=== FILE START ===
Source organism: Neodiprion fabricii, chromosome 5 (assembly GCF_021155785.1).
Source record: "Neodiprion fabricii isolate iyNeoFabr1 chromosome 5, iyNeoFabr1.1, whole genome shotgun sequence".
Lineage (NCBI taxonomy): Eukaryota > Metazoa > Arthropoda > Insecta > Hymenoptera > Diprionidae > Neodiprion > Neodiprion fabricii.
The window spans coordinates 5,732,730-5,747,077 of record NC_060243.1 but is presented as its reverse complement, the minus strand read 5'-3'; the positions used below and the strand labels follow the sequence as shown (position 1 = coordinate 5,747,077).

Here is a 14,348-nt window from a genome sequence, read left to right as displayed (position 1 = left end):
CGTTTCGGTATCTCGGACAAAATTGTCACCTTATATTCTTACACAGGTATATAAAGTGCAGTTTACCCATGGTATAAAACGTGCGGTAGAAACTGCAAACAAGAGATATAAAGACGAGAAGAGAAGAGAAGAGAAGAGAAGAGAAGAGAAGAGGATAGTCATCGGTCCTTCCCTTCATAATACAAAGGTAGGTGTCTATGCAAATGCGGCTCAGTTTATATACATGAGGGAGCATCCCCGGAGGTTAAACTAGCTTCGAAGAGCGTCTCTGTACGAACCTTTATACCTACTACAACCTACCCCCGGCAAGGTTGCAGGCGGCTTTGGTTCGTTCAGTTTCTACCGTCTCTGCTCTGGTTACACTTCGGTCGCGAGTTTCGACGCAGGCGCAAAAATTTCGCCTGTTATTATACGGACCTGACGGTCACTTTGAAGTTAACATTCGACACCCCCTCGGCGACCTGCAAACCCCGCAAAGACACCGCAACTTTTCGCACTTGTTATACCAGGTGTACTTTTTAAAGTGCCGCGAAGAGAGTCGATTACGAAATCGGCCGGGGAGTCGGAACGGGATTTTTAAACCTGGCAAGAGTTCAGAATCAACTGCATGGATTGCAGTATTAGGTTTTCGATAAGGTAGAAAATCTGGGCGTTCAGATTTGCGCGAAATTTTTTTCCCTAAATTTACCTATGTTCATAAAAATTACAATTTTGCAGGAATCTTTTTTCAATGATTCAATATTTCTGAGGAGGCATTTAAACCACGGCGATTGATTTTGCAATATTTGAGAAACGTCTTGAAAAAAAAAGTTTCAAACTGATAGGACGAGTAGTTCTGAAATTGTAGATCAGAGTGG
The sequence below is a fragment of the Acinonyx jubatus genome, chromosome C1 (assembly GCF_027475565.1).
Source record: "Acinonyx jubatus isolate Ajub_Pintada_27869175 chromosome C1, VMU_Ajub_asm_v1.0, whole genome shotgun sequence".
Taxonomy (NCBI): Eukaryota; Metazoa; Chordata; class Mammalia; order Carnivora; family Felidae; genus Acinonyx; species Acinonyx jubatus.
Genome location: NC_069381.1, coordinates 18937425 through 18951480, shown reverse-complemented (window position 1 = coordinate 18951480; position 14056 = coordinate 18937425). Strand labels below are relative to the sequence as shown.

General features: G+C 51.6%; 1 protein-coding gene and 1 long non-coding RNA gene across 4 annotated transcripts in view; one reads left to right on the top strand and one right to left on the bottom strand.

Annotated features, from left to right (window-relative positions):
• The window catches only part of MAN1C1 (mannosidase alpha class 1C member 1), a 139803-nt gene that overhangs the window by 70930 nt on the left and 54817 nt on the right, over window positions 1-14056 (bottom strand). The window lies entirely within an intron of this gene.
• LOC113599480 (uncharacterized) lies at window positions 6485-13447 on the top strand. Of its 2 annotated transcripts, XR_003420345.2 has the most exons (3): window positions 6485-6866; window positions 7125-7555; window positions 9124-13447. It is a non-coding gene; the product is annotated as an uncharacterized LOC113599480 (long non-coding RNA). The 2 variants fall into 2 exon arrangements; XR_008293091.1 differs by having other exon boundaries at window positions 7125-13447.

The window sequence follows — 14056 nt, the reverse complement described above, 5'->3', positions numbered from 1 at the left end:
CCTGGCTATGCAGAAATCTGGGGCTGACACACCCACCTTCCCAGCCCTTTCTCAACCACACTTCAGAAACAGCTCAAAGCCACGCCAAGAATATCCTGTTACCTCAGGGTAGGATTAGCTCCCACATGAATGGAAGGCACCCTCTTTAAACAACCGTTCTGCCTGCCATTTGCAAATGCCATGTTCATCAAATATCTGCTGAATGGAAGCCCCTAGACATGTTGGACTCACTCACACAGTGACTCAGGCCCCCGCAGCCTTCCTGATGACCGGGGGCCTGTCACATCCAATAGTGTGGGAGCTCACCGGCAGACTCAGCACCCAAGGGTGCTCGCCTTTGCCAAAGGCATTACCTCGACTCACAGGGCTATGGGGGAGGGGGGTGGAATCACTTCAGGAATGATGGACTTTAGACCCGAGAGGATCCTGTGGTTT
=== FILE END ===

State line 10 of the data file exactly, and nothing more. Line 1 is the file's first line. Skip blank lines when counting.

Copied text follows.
Genome location: NC_069381.1, coordinates 18937425 through 18951480, shown reverse-complemented (window position 1 = coordinate 18951480; position 14056 = coordinate 18937425). Strand labels below are relative to the sequence as shown.